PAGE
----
Originally Posted By: Kamin
Also I hear the pin cracking both directions, that mean it is worked with some torque pushing on its bed.


I don't hear any cracking. Regardless, when pins do this, it says more about the pin block and perhaps tightness than tuning technique, IMO.

Originally Posted By: Kamin
Sure about tuning unisons it was not the purpose but I see no reason why he should do differently. He tune just a little too soft and late, not working the tone during the attack.


His unisons sound fine to me.







No problem with flagpole I just thought the tool provide less than waht I see there; Before flagpoling the twisting of the pin is more constructive, and compress less the block.

The cracks Ok come from the pinblock, but with his lever you have little choice of torque/pressure orientation, while with a standard lever the handle can change orientation depending of the block, the technique used...

The unisons are clean, they just may be a little asleep, to me.


Edited by Kamin (07/26/12 03:50 AM)
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It is critical that you call your Senators and Representatives and ask them to cosponsor S. 2587 and H.R. 5052. Getting your legislators to cosponsor these bills


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#1932569 - 07/26/12 08:51 AM Re: Dan Levitan's Lever [Re: Olek]
Maximillyan Offline
1000 Post Club Member

Registered: 06/12/11
Posts: 1550
Loc: KZ
Originally Posted By: Kamin
Originally Posted By: beethoven986
Originally Posted By: Kamin
however I see may be more flagpoling than I would like


I think people spend way too much energy worrying about "flagpoling"; tuning pins and pin blocks are elastic within the forces encountered in piano tuning... not to mention the fact that everyone puts this kind of force on the pin when they tune.

Intentional tilting of the pin is a valid tuning technique, and that's what he's doing. Indeed, my piano's pins are so tight that fine tuning it would be impossible without intentional tilting! The important thing is that the piano stays in tune when you're done; that's all that matters.

Originally Posted By: Kamin
Also I hear the pin cracking both directions, that mean it is worked with some torque pushing on its bed.


I don't hear any cracking. Regardless, when pins do this, it says more about the pin block and perhaps tightness than tuning technique, IMO.

Originally Posted By: Kamin
Sure about tuning unisons it was not the purpose but I see no reason why he should do differently. He tune just a little too soft and late, not working the tone during the attack.


His unisons sound fine to me.







No problem with flagpole I just thought the tool provide less than waht I see there; Before flagpoling the twisting of the pin is more constructive, and compress less the block.
but with his lever you have little choice of torque/pressure orientation, while with a standard lever the handle can change orientation depending of the block, the technique used...
.

Applied force to the flagpole handle a little less. Hand tuner will be less tired, but to catch the sound for his own ear by pulling this lever is a little harder. But to have an experienced professional to work need such a lever which to the extent possible would to save from destruction a pinblock
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#1932574 - 07/26/12 09:01 AM Re: Dan Levitan's Lever [Re: Loren D]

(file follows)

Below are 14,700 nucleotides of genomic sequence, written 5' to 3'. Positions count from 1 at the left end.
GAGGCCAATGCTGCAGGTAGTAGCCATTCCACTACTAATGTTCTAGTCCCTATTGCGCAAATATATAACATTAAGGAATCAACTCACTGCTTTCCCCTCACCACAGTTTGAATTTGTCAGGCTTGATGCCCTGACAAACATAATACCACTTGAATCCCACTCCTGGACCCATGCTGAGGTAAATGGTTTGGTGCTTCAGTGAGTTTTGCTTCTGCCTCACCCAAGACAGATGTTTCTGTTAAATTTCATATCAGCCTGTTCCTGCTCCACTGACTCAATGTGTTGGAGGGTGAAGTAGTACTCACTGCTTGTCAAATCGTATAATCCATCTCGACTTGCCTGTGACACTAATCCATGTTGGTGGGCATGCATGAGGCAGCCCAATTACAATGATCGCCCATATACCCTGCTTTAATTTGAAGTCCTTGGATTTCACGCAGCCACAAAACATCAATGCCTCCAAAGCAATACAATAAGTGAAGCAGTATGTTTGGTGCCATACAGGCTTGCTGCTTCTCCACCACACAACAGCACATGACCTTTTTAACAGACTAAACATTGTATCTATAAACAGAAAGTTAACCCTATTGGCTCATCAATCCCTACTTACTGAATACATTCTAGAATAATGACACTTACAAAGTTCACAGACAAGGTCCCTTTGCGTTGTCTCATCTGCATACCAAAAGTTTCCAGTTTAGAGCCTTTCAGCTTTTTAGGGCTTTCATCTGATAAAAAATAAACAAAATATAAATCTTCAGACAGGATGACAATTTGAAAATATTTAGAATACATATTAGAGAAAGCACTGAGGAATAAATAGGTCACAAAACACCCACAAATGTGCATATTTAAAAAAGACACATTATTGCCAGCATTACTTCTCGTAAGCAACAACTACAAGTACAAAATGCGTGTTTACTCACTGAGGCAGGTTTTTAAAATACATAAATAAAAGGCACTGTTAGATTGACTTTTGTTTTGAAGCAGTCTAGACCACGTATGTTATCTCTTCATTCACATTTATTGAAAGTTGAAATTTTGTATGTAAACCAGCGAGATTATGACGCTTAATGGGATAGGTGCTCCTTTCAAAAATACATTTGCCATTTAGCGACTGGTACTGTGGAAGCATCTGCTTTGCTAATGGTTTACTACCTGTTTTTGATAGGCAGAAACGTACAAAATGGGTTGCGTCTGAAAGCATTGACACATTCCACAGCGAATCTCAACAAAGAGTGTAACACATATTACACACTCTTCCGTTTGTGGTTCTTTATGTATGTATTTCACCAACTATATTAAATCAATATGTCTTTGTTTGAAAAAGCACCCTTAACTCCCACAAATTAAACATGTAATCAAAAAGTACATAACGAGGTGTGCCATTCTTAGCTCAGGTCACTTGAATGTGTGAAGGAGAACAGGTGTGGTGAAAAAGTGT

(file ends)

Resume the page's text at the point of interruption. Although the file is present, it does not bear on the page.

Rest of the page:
Olek Offline
7000 Post Club Member

Registered: 03/14/08
Posts: 7904
Loc: France
Originally Posted By: Loren D
Originally Posted By: Kamin


His tuning technique seem to be coherent,(changed from the unisons demo video where it was PR quality) .

But still he act a a "piano tuner" that does not listen to the piano, does not build tone, only focus on partial beats, pitches, and anaesthetized tone (no life) (find if a string is too sharp or flat by playing a M3 is a sign, listening late another, not lively playing hand the last).


 



I gotta say, I don't get you.


a tuner usually does not need to play an interval to find which string is low/high, suffice to play the doublets (and it is quieter for the ear)

I really cannot imagine how you can perceive the pin's rotational plane with such a lever. probably you can, but with less tactile feedback, as with the ball lever when you have it in the palm of the hand, the twisting and bending of the pin is less perceived
( because the wrist is at 90° from the same plane then the ankle have to assess the rotational plane it is less clear).

I believe that a handle with a 90° return on the end of the lever would give more feedback.
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It is critical that you call your Senators and Representatives and ask them to cosponsor S. 2587 and H.R. 5052. Getting your legislators to cosponsor these bills


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#1932649 - 07/26/12 11:19 AM Re: Dan Levitan's Lever [Re: dancarney]
Mark R. Offline
2000 Post Club Member

Registered: 07/31/09
Posts: 2069
Loc: Pretoria, South Africa
I wonder whether one could get a first-cut feeling for this type of hammer by adding a grip handle (something like the removable front handle on an electrical hand drill, or a long steering knob) to the end of a conventional extension lever.
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#1932652 - 07/26/12 11:30 AM Re: Dan Levitan's Lever [Re: dancarney]
UnrightTooner Offline
4000 Post Club Member

Registered: 11/13/08
Posts: 4980
Loc: Bradford County, PA
Ok, so this lever eliminates flagpoling, but it does not deal with string rendering or pin torque. I purposely use flagpoling to deal with these other two factors.